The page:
Litigation attorneys, also known as “litigators,” are the who represent defendants or plaintiffs in civil cases, including resolving labor disputes. But what exactly does a litigator do? They are responsible for managing all phases of the litigation process from investigation process, pleadings and discovery to pre-trial, trial, until settlement and appeal. In short, a litigation attorney is responsible for protecting clients’ rights through the courts.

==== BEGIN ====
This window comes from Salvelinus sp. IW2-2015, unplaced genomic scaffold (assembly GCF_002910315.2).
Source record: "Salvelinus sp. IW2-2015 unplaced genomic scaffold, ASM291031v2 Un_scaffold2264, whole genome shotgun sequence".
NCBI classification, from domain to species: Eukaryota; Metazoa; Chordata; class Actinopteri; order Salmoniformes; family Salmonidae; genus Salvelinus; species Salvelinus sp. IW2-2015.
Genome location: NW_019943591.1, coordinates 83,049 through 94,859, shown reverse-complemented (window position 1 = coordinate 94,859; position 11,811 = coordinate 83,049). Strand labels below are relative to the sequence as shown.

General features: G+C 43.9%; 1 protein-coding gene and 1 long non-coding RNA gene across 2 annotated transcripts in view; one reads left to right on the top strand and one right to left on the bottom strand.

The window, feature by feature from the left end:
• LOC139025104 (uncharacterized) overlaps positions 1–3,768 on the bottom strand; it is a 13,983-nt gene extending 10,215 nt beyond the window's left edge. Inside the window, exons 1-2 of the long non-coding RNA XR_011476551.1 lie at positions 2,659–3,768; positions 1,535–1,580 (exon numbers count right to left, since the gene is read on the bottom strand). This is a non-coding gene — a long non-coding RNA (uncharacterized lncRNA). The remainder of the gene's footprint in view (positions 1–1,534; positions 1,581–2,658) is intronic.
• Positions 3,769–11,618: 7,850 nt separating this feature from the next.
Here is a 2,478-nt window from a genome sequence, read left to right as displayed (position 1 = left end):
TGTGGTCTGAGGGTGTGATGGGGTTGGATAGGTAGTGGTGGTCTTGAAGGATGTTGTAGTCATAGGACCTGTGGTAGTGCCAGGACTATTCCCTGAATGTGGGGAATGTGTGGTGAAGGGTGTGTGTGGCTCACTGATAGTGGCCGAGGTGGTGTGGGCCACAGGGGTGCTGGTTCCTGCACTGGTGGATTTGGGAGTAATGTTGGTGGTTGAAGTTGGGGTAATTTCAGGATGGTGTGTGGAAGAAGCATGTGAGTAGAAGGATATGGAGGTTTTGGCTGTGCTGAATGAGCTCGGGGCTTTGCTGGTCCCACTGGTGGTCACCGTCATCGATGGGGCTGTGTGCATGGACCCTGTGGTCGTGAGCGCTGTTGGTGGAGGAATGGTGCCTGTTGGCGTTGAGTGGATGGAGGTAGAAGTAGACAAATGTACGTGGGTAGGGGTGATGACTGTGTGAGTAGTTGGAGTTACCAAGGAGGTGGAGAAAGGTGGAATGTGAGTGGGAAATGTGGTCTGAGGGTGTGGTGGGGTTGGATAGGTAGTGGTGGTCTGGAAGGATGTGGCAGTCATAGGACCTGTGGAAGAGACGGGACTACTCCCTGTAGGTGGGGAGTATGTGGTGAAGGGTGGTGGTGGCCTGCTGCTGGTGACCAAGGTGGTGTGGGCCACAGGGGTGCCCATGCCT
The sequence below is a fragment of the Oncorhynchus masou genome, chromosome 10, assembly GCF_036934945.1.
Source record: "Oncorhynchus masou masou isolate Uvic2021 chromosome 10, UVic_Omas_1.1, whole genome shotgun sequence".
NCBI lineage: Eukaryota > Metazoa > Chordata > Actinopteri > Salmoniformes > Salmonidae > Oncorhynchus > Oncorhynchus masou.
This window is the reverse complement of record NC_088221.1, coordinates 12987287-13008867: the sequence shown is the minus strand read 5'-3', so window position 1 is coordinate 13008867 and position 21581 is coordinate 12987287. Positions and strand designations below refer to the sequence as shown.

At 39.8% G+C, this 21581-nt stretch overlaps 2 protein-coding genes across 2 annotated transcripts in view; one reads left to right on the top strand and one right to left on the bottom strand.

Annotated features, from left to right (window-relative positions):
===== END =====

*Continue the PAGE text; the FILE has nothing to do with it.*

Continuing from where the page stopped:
Litigator differs from a trial lawyer. A litigator may be a trial lawyer and vice versa. However, an attorney doesn’t necessarily have to be both, although many are. A litigator is someone who takes the legal action against people and organization and handles the entire case from start to finish, while a trial lawyer is the one who excels in the courtroom. In some large firms, their roles may be mostly reserved for court appearances while paralegal handles the case preparation.